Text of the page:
SoloPower, a manufacturer of flexible CIGS-based solar panels and recipient of a DOE loan guarantee, is stepping up the pace of its announcements on technology and personnel.

Last week, SoloPower raised the bar a little higher on the efficiency of its flexible solar panels built with a roll-to-roll electroplating process. SoloPower now boasts an NREL-measured aperture area efficiency of 13.4 percent. Module efficiency for the firm's SF1 panel is 11.4 percent, according to Tim Harris, the CEO. The SF1 panel is optimized for metal roofs and has a junction box that is located on the front of the panel.

The efficiency announcement comes at the same time that SoloPower is hiring for its 400-megawatt manufacturing facility in Portland, Oregon, with commercial production slated for later this year.

Following the efficiency and hiring announcement, SoloPower also just announced that General Wesley K. Clark (U.S., retired), former NATO Supreme Allied Commander of Europe and former U.S. presidential candidate, joined SoloPower’s Board of Directors. Clark is co-chairman of Growth Energy, an ethanol lobbying organization and a board director of BNK Petroleum, a shale gas developer and producer.

Clark was quoted in a press release as saying, “I look for energy solutions that help to address the energy and environmental challenges we face as a global community, which is what SoloPower’s lightweight, flexible PV panels do by maximizing efficiency while keeping total installed costs low.”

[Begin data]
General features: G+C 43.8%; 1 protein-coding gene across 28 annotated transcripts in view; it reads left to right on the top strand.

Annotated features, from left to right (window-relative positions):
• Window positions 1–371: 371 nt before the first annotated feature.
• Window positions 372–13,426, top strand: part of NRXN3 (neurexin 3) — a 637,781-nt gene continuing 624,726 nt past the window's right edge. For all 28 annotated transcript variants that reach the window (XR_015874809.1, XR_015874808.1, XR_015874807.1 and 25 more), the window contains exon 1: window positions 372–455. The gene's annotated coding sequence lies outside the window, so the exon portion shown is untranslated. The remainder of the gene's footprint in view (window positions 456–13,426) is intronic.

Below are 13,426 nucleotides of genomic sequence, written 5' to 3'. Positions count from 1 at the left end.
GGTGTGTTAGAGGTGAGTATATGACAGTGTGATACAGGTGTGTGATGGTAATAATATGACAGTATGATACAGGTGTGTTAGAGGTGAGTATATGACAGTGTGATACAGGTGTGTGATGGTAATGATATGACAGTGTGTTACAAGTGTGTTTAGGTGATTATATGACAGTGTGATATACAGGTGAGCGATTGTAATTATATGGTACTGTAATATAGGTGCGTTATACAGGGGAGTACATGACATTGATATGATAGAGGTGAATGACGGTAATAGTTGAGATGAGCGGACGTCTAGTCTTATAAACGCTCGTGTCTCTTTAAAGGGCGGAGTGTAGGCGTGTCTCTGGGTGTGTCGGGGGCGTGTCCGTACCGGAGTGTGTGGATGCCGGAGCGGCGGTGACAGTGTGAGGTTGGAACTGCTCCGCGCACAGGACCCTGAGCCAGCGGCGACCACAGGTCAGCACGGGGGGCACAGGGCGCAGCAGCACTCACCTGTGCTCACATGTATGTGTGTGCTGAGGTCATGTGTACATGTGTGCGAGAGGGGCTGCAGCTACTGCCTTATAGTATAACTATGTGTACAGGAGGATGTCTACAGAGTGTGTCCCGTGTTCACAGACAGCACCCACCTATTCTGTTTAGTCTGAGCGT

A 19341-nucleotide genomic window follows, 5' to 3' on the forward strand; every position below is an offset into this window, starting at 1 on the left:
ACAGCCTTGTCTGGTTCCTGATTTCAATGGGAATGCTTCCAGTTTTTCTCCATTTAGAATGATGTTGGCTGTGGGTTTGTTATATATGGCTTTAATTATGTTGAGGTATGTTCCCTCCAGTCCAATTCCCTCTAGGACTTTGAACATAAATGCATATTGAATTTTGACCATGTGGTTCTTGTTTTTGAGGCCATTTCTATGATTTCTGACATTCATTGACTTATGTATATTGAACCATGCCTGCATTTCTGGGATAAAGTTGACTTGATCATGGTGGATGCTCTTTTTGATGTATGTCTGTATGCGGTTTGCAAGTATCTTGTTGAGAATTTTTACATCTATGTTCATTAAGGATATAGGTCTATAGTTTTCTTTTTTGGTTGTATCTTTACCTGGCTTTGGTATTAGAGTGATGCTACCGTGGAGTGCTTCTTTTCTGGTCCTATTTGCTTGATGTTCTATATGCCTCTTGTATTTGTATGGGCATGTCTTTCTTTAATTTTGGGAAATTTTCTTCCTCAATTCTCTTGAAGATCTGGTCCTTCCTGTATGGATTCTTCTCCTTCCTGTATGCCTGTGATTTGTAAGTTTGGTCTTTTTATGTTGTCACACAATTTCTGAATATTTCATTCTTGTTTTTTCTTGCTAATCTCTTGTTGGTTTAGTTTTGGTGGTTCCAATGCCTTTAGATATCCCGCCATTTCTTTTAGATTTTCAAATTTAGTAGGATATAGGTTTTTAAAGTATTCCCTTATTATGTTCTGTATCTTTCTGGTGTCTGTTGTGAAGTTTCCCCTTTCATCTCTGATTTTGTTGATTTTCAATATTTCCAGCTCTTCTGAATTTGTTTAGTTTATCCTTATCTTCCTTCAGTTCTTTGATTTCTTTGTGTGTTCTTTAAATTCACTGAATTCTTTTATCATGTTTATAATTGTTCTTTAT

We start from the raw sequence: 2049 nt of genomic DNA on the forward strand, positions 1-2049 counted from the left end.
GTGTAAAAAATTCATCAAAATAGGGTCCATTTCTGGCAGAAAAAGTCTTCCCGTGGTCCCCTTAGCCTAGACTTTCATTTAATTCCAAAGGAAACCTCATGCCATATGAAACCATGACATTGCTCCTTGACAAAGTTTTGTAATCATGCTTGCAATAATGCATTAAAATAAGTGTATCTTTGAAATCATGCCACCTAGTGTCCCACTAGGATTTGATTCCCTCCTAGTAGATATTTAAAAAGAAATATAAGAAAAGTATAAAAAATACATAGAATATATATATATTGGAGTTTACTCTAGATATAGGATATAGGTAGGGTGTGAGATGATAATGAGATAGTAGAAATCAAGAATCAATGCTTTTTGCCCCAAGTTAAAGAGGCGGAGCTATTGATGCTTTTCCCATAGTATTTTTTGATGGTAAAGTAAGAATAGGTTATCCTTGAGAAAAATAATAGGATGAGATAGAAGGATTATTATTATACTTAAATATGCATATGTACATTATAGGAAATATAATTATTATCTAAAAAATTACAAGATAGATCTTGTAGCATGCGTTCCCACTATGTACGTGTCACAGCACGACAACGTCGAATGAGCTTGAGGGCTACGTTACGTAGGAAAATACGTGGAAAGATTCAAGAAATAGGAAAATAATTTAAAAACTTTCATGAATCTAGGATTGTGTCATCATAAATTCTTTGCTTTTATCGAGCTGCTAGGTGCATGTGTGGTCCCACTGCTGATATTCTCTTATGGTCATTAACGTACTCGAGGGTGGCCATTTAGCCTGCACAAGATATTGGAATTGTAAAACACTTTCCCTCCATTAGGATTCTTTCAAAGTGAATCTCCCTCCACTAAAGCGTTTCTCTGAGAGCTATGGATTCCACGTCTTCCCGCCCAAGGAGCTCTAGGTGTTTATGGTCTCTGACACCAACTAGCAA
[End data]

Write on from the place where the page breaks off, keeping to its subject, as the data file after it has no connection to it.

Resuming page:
The value proposition for flexible modules from SoloPower is that there is less hardware required to install the modules and the installation is easier and less expensive. This thesis has yet to be proven in volume and scale.

Clark also spoke at this week's PV America West show in San Jose, Calif., where he said, “This is an industry central to America's future,” but added that it will require government support beyond 2016 “for the technology to mature and stand on its own feet," according to a report in EE Times.

Greentech corporate recipients of DOE loans in the manufacturing sector such as Solyndra, Abound Solar, Fisker Automotive, and Beacon Power have met their share of challenges. Tesla Motors, a DOE loan recipient, might buck that trend.

VC investors in SoloPower include Hudson Clean Energy Partners, Crosslink Capital, Convexa, and Firsthand.